Investigating Habitual Behavior and Cholinergic Modulation of Dopamine Release in Tourette Disorder

2022 Seed Grant
Max A. Tischfield, Ph.D.
Rutgers University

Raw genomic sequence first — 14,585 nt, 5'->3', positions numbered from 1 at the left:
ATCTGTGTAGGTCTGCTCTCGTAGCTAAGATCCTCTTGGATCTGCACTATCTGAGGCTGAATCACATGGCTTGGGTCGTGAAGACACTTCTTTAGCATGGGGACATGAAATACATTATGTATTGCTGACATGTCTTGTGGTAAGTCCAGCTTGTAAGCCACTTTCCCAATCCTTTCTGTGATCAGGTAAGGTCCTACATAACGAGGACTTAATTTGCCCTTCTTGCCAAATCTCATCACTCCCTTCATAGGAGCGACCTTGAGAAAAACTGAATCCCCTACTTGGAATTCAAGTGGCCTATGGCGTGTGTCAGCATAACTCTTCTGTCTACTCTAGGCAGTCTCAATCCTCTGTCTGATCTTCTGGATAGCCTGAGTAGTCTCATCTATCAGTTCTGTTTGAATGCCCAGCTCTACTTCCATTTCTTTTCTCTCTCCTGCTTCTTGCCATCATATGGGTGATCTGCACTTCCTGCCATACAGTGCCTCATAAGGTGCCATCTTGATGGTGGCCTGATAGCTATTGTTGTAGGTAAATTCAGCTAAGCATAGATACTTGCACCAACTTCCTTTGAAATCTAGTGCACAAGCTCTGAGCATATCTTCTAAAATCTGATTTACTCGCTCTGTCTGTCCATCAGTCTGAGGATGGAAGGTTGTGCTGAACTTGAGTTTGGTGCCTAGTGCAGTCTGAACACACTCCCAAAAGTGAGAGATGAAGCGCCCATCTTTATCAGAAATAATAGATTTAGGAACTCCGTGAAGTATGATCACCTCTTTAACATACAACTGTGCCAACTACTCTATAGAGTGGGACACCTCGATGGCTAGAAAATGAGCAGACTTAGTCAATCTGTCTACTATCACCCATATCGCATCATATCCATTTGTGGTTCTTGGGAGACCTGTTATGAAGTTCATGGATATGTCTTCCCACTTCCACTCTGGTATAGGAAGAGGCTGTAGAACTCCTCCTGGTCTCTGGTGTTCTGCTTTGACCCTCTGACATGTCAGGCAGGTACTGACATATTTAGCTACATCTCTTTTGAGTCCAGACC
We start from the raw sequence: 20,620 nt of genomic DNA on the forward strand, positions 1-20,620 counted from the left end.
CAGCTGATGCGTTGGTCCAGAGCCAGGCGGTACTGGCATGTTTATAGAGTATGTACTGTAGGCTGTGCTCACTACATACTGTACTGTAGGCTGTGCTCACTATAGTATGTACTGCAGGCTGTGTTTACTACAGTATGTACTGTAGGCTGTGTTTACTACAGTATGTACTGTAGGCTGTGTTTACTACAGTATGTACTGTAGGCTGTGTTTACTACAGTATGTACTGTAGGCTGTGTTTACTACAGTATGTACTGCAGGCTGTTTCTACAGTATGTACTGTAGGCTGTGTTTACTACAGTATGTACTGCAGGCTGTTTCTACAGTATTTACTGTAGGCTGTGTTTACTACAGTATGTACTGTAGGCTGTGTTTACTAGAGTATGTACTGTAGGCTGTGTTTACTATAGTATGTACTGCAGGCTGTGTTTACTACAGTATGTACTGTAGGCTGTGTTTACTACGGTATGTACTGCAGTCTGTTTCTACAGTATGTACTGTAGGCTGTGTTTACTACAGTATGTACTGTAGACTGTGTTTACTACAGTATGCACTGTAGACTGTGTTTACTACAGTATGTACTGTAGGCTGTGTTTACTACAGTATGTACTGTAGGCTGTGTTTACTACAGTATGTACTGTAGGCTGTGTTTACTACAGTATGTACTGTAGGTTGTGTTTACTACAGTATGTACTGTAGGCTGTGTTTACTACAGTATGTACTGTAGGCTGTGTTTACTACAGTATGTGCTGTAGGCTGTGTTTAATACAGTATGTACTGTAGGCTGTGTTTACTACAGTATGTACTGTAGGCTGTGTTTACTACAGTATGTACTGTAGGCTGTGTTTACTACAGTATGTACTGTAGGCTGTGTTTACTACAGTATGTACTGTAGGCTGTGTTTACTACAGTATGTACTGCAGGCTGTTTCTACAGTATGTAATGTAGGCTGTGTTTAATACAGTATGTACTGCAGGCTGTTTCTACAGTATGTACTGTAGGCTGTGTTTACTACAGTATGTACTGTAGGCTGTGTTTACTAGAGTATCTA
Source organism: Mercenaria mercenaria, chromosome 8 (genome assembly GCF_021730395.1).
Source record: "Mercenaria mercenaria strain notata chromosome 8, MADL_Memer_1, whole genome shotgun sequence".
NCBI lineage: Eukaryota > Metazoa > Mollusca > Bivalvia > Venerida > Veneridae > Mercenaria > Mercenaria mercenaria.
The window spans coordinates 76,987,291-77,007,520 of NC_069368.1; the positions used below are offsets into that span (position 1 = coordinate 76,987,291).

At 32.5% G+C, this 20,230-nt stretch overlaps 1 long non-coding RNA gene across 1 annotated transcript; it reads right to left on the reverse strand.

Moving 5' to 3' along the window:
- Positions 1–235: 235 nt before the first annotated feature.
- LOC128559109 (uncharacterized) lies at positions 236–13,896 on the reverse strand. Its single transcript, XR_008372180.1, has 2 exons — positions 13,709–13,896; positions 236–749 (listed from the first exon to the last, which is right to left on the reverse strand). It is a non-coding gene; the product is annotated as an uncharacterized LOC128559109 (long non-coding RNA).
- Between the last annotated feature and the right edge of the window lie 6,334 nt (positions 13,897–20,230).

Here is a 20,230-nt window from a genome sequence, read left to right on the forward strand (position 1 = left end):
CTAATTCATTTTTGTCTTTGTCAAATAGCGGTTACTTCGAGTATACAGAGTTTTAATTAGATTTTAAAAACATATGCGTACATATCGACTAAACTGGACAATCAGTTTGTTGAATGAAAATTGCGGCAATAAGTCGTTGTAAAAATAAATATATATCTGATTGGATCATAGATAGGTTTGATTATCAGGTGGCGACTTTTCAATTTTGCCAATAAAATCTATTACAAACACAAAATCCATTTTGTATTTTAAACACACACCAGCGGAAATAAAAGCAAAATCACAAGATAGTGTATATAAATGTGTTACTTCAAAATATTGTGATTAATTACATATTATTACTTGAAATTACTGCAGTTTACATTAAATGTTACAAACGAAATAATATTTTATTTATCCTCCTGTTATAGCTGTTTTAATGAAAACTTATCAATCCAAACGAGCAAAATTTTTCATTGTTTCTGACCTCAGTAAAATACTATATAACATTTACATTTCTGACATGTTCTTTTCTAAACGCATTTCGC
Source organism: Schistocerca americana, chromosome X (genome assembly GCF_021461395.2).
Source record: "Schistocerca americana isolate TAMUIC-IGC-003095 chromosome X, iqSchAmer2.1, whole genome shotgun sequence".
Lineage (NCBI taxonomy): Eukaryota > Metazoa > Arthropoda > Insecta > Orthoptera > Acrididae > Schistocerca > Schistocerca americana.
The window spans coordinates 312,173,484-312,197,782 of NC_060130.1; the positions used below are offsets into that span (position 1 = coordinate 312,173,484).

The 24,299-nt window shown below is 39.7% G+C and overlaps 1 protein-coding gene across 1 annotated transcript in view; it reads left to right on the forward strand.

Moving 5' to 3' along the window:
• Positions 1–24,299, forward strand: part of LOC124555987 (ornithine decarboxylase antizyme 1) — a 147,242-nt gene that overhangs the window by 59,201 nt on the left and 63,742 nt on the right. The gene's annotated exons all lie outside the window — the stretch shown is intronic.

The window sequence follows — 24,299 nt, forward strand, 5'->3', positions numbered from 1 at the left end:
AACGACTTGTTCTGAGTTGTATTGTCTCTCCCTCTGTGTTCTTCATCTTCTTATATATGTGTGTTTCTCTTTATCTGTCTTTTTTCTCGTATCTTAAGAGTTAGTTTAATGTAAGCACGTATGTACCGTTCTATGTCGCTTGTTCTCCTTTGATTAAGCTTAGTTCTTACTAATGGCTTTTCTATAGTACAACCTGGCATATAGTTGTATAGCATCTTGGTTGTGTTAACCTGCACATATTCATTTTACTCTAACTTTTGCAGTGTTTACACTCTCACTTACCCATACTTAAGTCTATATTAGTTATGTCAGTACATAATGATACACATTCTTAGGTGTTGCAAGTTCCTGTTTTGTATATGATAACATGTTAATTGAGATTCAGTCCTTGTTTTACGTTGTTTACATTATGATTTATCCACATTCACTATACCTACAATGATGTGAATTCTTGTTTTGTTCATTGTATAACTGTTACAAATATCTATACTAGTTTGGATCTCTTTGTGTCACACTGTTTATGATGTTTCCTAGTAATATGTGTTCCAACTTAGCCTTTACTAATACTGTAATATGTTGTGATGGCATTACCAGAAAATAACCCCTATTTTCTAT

Dr. Tischfield’s laboratory is a member of the Tourette International Genetics Consortium, a global effort spanning multiple continents to decipher the genetic basis of Tourette Syndrome and associated conditions. Their consortium has identified several genes that are affected in Tourette Syndrome, and have used DNA editing technology to introduce human gene mutations in mice. This has allowed us to create the first animal models for Tourette Syndrome that express the identical gene mutations as found in humans. With these novel animal models, we are now able to test new ideas and prevalent hypotheses in the field pertaining to tics and habits in Tourette Syndrome. Dr. Tischfield’s lab will test the hypothesis that perturbations to brain regions that control the formation of habits contribute to tics. Additionally, They will test the hypothesis that dysregulation of dopamine release influences stronger habitual responding in our animal models. To accomplish these goals, Dr. Tischfield’s lab will train their animal models to develop behaviors indicative of habits, and test whether Tourette mice form habits quicker and/or have greater difficulties in breaking habits compared to unaffected siblings. Next, using sophisticated methods that allow us to measure dopamine levels while animals learn to form habits, they will test whether changes to dopamine release in the brain are associated with a greater propensity to form habits in Tourette Syndrome. Altogether, Dr. Tischfield’s work is expected to develop a novel framework centered around habit formation and dopamine that will help us decipher the neurobiological basis of tics. Leveraging this novel framework, They can begin to test pharmacological and/or behavioral interventions that may be more efficacious for treating Tourette Syndrome.

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